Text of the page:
I have no idea why it took so long to get our big neighbour country’s finest band (at least in my book) finally booked for a gig here in Finland, but wow how much it was worth the wait. Apparently my eager anticipation had been shared by many, because the line outside Kuudes Linja was uncommonly long. Despite arriving well in time, I didn’t get inside the venue until the opening act Kivimetsän Druidi was well into their third song, “Pedon Loitsu”.
Which is one of their best, as Leeni-Maria employs the lower end of her vocal range here and it just sounds better to me than the soprano parts. Matter of taste, of course. There was a time when I found it difficult to take KMD seriously and to be honest, I hadn’t even known they were still around, but they actually sounded a good deal better than I expected. Not particularly original, but decent melodic folk metal with the occasional fast-paced outburst.
By the time Arkona themselves entered the stage, the room was solidly packed and the temperature at a point that made me wish I had been smart enough to buy two beers during the intermission,because the one I had was not going to last me very long and there was no way I would leave my front row spot during the set. Photographing was pretty much mission impossible due to lack of light, but the atmosphere as such barely suffered from that.
Arkona were clearly in top form, as was to be expected less than a week after playing a three-hour show in Moscow on the occasion of the band’s 15th anniversary. No small feat given the sheer physical energy band boss Masha pours into each song, or rather each single note. The Helsinki show was only about half as long, but with no compromise to intensity. Only the night before I had seen an excellent gig by Primordial, whose vocalist Nemtheanga is one of the finest and most passionate I know, but in direct comparison with Masha he only scores an honorable second place. The audience was quite international and notably more frenetic than usually at Finnish gigs, and the well-structured setlist ensured that the enthusiasm wouldn’t let off for as much as a minute. The hit “Goi, Rode, Goi!” was fired at the crowd early in the set and, like the hypnotic “Zakliatie” and the lovely ” Slav’sja Rus”, got even those of us to sing along that, like myself, don’t know Russian. Many in the audience knew, though.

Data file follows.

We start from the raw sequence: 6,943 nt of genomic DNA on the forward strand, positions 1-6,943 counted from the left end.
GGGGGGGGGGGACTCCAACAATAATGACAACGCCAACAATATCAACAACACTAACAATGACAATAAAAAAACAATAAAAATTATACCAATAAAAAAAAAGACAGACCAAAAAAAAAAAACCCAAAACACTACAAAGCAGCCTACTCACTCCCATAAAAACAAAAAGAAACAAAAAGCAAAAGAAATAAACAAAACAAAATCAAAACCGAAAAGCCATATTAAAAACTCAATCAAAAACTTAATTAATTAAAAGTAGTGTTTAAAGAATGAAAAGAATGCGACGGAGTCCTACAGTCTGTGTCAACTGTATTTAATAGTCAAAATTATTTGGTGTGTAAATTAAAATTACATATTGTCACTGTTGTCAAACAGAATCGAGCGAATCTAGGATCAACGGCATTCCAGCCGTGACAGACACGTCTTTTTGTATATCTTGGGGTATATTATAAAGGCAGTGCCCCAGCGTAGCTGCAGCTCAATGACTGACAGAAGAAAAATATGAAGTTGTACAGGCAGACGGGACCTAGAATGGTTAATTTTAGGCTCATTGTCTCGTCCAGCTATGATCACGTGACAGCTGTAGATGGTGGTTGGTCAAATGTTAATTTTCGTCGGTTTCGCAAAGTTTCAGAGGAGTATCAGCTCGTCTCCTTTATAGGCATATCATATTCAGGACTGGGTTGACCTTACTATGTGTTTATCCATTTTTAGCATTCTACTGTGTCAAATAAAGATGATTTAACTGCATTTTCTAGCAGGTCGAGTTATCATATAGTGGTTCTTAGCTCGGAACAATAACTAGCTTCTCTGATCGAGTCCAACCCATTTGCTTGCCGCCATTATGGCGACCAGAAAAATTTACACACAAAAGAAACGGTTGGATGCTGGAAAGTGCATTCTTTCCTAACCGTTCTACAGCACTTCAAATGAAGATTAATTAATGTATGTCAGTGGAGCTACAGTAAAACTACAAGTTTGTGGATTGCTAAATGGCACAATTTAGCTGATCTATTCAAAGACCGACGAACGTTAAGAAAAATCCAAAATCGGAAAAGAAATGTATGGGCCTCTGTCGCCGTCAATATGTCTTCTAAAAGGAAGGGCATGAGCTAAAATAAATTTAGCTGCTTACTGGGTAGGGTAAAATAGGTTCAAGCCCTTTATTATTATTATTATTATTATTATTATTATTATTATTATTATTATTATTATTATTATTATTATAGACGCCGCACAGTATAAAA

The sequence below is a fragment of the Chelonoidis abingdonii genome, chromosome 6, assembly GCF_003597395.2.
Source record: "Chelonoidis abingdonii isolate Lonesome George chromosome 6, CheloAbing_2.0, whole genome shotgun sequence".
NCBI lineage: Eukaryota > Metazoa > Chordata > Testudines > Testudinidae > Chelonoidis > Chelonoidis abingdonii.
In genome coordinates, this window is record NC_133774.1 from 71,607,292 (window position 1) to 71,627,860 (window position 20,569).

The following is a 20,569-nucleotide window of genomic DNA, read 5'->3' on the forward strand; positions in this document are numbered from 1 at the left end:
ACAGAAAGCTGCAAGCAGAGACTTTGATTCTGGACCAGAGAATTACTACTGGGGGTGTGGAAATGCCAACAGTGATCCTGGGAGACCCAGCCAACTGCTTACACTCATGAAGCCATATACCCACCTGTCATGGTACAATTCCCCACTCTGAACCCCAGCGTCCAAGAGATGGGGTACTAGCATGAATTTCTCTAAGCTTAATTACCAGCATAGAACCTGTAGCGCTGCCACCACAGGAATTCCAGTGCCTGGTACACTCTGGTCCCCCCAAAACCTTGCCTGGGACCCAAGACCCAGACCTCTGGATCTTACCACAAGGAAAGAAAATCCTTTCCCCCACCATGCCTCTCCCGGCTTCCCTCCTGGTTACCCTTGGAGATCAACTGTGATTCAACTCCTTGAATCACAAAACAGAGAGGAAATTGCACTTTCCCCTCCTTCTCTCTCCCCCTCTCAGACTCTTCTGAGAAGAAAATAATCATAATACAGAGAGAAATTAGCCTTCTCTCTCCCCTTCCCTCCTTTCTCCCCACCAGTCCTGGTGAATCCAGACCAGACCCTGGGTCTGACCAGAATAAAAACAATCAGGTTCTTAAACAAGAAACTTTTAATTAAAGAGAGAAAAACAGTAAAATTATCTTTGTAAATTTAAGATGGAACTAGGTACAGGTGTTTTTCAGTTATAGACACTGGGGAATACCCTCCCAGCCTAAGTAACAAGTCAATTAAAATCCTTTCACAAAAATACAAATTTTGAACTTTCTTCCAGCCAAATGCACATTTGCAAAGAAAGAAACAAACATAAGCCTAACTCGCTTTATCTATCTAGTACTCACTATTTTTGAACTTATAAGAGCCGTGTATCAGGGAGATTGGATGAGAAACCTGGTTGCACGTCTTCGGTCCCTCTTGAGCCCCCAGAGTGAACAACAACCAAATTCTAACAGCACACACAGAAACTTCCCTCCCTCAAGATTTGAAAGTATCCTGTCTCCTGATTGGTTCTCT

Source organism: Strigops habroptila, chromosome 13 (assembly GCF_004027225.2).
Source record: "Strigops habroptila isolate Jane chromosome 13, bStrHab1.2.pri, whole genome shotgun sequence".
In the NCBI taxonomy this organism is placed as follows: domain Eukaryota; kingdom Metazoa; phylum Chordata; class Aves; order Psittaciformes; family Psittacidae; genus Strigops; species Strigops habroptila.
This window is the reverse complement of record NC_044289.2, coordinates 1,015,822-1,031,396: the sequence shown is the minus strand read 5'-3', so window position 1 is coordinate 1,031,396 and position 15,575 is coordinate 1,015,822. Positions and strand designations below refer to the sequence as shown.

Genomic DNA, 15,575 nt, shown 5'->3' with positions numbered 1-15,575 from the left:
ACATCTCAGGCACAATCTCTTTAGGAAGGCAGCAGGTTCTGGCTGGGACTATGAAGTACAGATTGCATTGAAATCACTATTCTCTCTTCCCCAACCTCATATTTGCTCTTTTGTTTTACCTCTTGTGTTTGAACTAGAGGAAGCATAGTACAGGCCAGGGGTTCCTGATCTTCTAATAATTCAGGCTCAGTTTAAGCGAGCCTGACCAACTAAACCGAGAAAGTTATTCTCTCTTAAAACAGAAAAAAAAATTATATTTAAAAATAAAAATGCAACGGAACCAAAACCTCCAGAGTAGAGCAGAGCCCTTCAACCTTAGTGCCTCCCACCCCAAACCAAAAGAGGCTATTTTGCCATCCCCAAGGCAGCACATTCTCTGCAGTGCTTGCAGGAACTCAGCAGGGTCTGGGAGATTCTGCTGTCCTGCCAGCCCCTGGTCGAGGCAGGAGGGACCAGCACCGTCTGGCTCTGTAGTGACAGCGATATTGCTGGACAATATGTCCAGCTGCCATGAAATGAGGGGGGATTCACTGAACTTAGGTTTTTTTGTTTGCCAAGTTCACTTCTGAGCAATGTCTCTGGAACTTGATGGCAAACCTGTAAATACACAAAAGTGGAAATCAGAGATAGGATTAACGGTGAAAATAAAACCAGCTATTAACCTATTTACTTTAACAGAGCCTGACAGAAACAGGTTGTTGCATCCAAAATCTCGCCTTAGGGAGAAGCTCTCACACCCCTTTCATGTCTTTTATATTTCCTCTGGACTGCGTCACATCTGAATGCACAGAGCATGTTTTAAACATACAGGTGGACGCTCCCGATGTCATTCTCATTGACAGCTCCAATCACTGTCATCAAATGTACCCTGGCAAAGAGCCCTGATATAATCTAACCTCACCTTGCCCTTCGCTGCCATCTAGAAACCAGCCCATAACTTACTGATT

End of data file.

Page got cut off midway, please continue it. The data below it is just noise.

The intimacy of the venue only enhanced the intensity, and it was nothing short of sublime to be up close with the supreme goddess of pagan metal even though a couple of times I had to dodge her microphone stand. While Masha undisputedly dominated the stage, the rest of the band was fun to watch as well, especially Vladimir with his impressive arsenal of flutes and pipes. After we got a spontaneous Slavic circle dance going during “Pamiat”, Masha commanded a wall of death for “Stenka na stenku”, but due to lack of space it quickly dissolved into a free-form moshpit. The Russian dance frenzy culminated with “Yarilo”, a worthy closure to a fantastic performance. I sincerely hope it won’t take Arkona another fifteen years to visit Finland the next time…